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With Census citizenship question in limbo, here’s how it could affect the Carolinas

What you need to know about the 2020 Census

The next U.S. census is on April 1, 2020. This year's census is particularly controversial because of one question: 'are you a U.S. citizen?'
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The next U.S. census is on April 1, 2020. This year's census is particularly controversial because of one question: 'are you a U.S. citizen?'

The Trump administration’s plan to add a citizenship question on the 2020 Census was thrown into limbo Thursday by the nation’s highest court.

In its ruling, the U.S. Supreme Court said Trump’s Commerce Department has the authority to ask people on the census form if they are citizens, but it had so far failed to offer an adequate reason for doing so. The administration now has a few weeks to offer a more focused rationale in hopes of winning an 11th-hour judicial approval.

The question it wants to ask is itself simple. “Are you a citizen of the United States?” But the ramifications are huge.

The census count helps determine how federal funds from 55 major spending programs get distributed to states, communities and households annually for the next decade. In 2016, those funds totaled around $883 billion.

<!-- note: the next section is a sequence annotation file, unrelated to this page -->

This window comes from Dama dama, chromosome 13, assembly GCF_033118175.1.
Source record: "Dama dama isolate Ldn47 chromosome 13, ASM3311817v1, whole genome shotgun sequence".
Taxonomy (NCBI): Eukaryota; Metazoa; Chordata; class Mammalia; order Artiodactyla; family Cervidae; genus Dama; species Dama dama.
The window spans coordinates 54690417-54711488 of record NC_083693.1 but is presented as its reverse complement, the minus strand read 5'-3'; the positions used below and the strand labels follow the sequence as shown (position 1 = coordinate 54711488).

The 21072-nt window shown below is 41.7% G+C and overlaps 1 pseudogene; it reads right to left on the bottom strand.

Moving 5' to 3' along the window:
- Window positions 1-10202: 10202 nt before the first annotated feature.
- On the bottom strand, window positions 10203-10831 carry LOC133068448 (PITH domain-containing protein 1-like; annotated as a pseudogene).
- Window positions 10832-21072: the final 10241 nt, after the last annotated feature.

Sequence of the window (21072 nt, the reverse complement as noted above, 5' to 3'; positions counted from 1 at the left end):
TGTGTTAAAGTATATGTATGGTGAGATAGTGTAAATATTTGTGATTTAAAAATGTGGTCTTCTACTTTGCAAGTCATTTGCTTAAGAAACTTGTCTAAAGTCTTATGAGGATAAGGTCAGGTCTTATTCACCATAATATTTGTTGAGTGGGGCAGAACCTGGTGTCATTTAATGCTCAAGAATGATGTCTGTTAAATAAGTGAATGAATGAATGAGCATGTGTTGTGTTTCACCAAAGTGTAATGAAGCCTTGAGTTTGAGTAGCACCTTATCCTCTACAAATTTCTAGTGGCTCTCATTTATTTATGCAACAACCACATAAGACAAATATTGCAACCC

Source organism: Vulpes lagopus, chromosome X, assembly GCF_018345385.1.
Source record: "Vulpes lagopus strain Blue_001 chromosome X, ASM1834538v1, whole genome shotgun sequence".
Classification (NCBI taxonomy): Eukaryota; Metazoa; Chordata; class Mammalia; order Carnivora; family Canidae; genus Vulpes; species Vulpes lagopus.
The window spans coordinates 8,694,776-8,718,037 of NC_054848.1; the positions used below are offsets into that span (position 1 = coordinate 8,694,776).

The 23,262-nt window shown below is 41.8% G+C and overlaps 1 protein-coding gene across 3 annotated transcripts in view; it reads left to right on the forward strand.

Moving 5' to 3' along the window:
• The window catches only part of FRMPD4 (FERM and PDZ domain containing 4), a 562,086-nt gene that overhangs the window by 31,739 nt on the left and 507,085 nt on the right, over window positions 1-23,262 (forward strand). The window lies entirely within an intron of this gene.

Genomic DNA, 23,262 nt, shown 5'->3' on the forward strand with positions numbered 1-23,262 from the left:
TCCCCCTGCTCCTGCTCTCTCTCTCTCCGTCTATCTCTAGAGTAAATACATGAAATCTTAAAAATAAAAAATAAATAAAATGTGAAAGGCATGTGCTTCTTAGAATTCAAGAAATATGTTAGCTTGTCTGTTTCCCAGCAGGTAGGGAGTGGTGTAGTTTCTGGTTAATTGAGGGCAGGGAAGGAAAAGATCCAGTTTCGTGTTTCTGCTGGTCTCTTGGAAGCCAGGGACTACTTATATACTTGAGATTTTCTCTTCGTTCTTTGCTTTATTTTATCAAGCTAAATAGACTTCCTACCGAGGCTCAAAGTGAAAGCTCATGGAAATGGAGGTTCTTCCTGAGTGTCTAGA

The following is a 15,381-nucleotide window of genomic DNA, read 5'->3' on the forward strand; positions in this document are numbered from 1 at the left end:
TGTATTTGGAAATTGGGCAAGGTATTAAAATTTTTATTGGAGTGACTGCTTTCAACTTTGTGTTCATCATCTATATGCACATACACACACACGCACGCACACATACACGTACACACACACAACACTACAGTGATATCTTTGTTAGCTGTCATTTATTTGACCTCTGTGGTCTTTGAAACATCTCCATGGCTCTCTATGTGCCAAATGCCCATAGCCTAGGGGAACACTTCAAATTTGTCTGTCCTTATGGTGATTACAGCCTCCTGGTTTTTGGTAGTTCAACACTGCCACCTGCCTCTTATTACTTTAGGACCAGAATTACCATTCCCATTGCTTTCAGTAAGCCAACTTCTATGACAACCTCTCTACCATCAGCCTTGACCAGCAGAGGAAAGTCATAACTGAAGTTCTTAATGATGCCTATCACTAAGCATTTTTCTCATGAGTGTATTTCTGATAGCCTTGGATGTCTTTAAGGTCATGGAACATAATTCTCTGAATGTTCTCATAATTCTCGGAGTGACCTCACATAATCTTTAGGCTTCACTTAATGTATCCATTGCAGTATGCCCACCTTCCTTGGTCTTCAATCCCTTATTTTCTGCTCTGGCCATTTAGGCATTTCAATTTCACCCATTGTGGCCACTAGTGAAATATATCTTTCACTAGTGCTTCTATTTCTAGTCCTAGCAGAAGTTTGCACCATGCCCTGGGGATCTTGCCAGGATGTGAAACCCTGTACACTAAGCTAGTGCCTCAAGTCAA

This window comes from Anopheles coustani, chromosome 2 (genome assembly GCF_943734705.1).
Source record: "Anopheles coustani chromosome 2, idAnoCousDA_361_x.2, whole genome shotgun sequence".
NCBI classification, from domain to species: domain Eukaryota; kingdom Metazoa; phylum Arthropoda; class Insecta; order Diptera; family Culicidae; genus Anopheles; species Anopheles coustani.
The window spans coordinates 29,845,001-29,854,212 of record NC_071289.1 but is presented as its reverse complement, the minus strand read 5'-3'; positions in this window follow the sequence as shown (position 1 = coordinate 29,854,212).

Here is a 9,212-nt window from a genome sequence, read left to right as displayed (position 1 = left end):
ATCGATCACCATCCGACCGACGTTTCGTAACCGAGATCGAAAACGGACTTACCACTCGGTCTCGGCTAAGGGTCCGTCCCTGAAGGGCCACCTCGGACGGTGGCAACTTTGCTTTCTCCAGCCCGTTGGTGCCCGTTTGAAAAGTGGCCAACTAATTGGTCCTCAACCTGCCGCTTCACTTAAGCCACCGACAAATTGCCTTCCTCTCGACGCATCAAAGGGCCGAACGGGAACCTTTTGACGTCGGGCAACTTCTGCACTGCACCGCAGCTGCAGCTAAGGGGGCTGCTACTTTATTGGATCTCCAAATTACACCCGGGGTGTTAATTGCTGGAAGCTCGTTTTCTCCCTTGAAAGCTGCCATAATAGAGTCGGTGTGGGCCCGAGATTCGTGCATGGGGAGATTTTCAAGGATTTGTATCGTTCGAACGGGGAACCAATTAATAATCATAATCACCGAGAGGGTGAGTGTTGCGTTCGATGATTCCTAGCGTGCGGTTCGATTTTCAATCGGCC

A skewed count also could tilt the balance on upcoming federal reapportioning of new House districts. California, the state with the highest estimated percentage of non-citizens, could lose a seat, and Texas may not get as many additional seats as expected. Montana may gain a seat.

That in turn affects Electoral College votes, which are based on each state’s count of House and Senate seats.

The census count also affects a portion of federal funding provided to states for programs such as Medicaid and food stamps. In North Carolina, the census was the basis for allocating $24 billion in federal funding to the state during 2016 — nearly $2,300 per resident that year, according to the George Washington University Institute of Public Policy.

Across North Carolina, an estimated 5 percent of residents were non-citizens between 2013 and 2017 — a figure lower than the national average, which is 7 percent, past census figures show. The census count of non-citizens includes people who immigrated to the United States without authorization as well as those granted temporary work visas.

In Mecklenburg County, there are about 100,000 non-citizens. Mecklenburg is one of three North Carolina counties — including Durham and Duplin — where nearly 10 percent of the population was not a citizen. In Wake County, it’s roughly 8 percent, or nearly 80,000 residents who were non-citizens.

In South Carolina, the census was the basis for allocating $13 billion in federal funding to the state during 2016 — nearly $2,600 per resident that year, according to the George Washington University Institute of Public Policy.